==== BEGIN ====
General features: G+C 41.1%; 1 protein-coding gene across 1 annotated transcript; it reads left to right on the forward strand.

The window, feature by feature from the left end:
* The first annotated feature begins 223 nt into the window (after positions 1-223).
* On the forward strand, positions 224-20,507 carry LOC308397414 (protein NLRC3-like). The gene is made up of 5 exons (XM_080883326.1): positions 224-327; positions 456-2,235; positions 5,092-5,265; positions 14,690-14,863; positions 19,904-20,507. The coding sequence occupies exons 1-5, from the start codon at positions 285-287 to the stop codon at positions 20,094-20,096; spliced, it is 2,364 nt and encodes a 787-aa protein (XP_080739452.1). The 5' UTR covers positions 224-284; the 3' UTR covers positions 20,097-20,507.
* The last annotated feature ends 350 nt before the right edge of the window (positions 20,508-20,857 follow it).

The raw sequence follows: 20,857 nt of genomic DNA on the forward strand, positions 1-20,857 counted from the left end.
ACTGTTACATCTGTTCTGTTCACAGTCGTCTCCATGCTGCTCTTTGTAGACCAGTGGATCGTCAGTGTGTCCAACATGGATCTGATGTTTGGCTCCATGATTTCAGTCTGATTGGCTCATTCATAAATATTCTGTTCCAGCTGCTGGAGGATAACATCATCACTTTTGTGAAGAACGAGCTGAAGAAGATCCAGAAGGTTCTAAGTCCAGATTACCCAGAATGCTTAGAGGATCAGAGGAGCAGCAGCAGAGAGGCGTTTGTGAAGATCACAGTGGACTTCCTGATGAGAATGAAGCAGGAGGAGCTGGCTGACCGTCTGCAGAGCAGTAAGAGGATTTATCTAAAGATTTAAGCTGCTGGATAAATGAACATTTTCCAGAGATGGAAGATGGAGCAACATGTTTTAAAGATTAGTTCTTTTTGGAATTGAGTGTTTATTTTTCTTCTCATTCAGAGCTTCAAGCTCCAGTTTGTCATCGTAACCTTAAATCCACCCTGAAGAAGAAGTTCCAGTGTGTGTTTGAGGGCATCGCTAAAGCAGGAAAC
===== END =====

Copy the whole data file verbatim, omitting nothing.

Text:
General features: G+C 41.1%; 1 protein-coding gene across 1 annotated transcript; it reads left to right on the forward strand.

The window, feature by feature from the left end:
* The first annotated feature begins 223 nt into the window (after positions 1-223).
* On the forward strand, positions 224-20,507 carry LOC308397414 (protein NLRC3-like). The gene is made up of 5 exons (XM_080883326.1): positions 224-327; positions 456-2,235; positions 5,092-5,265; positions 14,690-14,863; positions 19,904-20,507. The coding sequence occupies exons 1-5, from the start codon at positions 285-287 to the stop codon at positions 20,094-20,096; spliced, it is 2,364 nt and encodes a 787-aa protein (XP_080739452.1). The 5' UTR covers positions 224-284; the 3' UTR covers positions 20,097-20,507.
* The last annotated feature ends 350 nt before the right edge of the window (positions 20,508-20,857 follow it).

The raw sequence follows: 20,857 nt of genomic DNA on the forward strand, positions 1-20,857 counted from the left end.
ACTGTTACATCTGTTCTGTTCACAGTCGTCTCCATGCTGCTCTTTGTAGACCAGTGGATCGTCAGTGTGTCCAACATGGATCTGATGTTTGGCTCCATGATTTCAGTCTGATTGGCTCATTCATAAATATTCTGTTCCAGCTGCTGGAGGATAACATCATCACTTTTGTGAAGAACGAGCTGAAGAAGATCCAGAAGGTTCTAAGTCCAGATTACCCAGAATGCTTAGAGGATCAGAGGAGCAGCAGCAGAGAGGCGTTTGTGAAGATCACAGTGGACTTCCTGATGAGAATGAAGCAGGAGGAGCTGGCTGACCGTCTGCAGAGCAGTAAGAGGATTTATCTAAAGATTTAAGCTGCTGGATAAATGAACATTTTCCAGAGATGGAAGATGGAGCAACATGTTTTAAAGATTAGTTCTTTTTGGAATTGAGTGTTTATTTTTCTTCTCATTCAGAGCTTCAAGCTCCAGTTTGTCATCGTAACCTTAAATCCACCCTGAAGAAGAAGTTCCAGTGTGTGTTTGAGGGCATCGCTAAAGCAGGAAAC